Friday, 22 October 2021

Last on the Climate Council's list?

This was almost gleefully reported in the media. Downunder is doing so badly on our efforts towards saving the planet that we come last on the list of thirty-one developed countries! Shock! Horror! This is dreadful!

Or is it? The Climate Council report comes in part from figures from the WHO. It uses something called "per capita" emissions. It is also a glorious example of how such statistics can be abused for ideological purposes.

I am not going to say we don't need to improve our environmental efforts because we could improve them and we should improve them. But are we really the bottom of the list? Let's look at it in another way.

Downunder produces around 1% of the world's emissions of that nasty little greenhouse gas. Yes, 1%. We do that despite being the world's smallest continent (or largest island). Why?

Downunder has a small population relative to land mass. We are edging towards 26m as I write this - around 25.8 m. The entire country has a population about 13m less than the state of California. Most people live in the eastern states of Downunder and most people live on the coast or within a short distance of it. They live in cities and towns that have sprawled out for long distances. The city I live in has spread north and south and, more slowly, into the low range of hills behind us.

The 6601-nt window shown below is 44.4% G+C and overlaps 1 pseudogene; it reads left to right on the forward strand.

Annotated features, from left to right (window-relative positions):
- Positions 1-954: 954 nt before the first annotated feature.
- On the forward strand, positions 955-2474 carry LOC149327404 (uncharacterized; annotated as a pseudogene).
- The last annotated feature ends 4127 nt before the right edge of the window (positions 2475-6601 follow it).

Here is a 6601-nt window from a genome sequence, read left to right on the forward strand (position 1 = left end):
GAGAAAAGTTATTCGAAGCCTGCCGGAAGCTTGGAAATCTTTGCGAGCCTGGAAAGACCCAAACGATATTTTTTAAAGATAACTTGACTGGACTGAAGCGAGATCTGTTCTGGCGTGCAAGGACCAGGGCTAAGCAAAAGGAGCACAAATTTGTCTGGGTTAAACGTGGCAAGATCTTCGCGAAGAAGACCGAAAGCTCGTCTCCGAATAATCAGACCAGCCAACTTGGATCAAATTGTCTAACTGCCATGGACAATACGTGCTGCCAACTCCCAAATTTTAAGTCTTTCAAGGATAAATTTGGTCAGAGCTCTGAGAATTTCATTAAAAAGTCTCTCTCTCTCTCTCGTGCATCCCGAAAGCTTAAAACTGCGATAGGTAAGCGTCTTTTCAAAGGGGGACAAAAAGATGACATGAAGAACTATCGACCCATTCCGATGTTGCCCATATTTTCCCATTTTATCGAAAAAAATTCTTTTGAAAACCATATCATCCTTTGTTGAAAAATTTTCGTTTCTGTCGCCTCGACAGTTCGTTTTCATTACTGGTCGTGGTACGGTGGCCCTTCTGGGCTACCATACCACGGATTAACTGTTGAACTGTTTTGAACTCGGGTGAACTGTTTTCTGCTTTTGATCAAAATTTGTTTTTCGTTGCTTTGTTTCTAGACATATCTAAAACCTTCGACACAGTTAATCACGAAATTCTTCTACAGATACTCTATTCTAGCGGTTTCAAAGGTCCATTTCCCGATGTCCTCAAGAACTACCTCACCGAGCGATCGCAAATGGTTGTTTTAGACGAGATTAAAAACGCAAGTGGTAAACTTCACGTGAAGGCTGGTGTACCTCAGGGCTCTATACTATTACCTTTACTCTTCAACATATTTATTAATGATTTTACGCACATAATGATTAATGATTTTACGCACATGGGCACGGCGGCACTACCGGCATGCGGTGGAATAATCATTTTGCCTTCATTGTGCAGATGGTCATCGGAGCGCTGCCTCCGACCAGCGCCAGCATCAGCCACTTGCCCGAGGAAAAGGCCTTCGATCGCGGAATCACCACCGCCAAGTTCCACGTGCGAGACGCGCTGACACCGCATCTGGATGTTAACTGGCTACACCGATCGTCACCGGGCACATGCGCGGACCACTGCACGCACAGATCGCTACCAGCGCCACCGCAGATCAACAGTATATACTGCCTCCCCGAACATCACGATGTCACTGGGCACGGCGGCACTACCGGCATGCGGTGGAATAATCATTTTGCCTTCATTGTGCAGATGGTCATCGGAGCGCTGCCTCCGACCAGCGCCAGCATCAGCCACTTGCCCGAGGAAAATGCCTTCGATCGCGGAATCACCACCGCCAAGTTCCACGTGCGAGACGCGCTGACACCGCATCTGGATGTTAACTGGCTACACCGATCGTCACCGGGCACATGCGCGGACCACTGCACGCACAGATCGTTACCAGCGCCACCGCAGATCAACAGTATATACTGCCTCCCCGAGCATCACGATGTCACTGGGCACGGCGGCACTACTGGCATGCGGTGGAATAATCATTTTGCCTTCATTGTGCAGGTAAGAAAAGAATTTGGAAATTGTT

The idea of a single unit dwelling on a small piece of land is still seen as the desirable way to live - but you need space for that. You need services and, above all, you need power. That power is expensive to provide and more power is used.

People travel long distances to work. Many of them use cars to do so. In some cases they have no choice. Public transport here is not quick. It is not convenient. Early planners did not foresee the present problems.  All this requires more power too.  People who live 50km from their place of employment are going to use more power than people who live 5km.

We also need to move things around the country. Transporting goods and services, power and water, adds to emissions too. 

It would require a massive amount of change to reduce the per capita emissions rate. People would need to use their cars far less. They would need to live closer to their place of employment (or work from home). We would need to isolate areas of the country and reduce the amount transported in and out. 

These things aren't going to happen in a hurry - if at all. But Downunderites do use alternative energy sources. This state could run on alternative energy sources up to a point - but at a cost it can't sustain in the long term. It's something we need to work on.

We need to work on the whole problem. It is going to be very hard work. People will need to radically change the way they live and work.

At the same time we need to recognise that simply using  "per capita" as a means of measuring performance is not valid. It isn't helpful. It doesn't take into account all the variables. 

Given the landscape is Downunder really doing so badly? Isn't it time to include a country like China - still called "developing" - in the statistics and demand more from them?  

No comments: